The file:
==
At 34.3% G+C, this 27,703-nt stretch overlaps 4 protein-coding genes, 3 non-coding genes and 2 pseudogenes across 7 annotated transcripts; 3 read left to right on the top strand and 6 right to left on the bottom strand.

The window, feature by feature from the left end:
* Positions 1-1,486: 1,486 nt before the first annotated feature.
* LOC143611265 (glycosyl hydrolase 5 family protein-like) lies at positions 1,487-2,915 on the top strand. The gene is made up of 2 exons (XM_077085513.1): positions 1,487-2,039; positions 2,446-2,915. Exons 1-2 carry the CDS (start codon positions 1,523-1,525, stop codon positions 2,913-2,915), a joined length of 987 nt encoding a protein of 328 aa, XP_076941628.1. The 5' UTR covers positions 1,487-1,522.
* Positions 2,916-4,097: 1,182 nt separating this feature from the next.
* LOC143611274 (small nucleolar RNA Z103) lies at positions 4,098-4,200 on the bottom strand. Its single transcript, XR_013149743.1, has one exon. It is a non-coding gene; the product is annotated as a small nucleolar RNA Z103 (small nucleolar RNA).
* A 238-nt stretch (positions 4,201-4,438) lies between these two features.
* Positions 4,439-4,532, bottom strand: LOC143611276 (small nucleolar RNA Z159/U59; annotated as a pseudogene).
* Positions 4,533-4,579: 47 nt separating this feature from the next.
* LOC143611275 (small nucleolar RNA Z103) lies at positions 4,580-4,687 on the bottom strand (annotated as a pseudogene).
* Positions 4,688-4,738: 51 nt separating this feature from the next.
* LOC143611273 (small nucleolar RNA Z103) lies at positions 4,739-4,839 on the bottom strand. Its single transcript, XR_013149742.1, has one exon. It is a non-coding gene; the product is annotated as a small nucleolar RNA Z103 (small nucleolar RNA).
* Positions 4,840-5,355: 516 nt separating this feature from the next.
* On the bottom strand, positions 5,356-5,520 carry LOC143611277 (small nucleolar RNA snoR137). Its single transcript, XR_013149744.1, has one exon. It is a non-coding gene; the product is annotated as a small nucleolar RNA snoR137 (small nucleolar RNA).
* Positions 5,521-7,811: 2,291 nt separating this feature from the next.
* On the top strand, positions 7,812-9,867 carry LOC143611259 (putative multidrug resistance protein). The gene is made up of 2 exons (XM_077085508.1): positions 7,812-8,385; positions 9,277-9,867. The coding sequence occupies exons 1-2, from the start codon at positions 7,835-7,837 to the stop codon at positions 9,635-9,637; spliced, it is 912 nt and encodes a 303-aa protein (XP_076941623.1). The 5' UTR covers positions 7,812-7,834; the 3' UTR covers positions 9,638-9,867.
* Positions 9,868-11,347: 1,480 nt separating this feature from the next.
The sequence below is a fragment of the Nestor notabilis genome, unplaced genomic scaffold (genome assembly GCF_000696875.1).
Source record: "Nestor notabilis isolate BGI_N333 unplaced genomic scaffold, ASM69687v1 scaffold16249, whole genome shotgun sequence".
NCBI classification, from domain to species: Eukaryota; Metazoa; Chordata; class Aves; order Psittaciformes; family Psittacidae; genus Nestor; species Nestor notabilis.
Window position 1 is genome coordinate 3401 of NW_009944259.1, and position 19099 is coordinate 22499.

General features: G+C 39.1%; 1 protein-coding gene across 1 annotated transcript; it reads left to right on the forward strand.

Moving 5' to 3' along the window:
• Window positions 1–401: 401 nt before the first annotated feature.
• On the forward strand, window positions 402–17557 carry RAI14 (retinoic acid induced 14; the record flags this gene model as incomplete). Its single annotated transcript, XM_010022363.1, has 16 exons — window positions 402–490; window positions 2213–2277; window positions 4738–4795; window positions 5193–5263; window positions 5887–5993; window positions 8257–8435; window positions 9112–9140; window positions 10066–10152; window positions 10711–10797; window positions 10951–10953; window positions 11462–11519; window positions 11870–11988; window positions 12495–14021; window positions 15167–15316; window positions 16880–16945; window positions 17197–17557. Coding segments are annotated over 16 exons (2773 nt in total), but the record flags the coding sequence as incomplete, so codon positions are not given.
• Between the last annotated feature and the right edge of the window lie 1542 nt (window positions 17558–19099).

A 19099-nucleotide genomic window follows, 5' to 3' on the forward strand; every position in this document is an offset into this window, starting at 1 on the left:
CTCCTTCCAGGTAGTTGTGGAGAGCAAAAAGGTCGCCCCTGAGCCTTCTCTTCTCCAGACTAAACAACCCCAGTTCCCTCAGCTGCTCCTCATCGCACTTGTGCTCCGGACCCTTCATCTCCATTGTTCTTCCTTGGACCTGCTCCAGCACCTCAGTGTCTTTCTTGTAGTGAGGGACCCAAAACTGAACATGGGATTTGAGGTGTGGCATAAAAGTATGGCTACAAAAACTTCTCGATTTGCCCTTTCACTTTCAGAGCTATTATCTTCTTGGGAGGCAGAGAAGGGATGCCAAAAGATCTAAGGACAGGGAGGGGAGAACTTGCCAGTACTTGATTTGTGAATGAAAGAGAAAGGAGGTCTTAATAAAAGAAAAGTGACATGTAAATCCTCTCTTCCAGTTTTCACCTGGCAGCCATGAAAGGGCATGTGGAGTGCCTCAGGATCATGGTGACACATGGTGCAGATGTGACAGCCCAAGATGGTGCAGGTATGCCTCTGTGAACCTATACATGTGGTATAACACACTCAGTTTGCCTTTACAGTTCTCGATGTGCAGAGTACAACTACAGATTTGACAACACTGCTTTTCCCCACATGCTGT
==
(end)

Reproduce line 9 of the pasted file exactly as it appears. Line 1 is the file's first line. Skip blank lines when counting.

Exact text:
* Positions 4,533-4,579: 47 nt separating this feature from the next.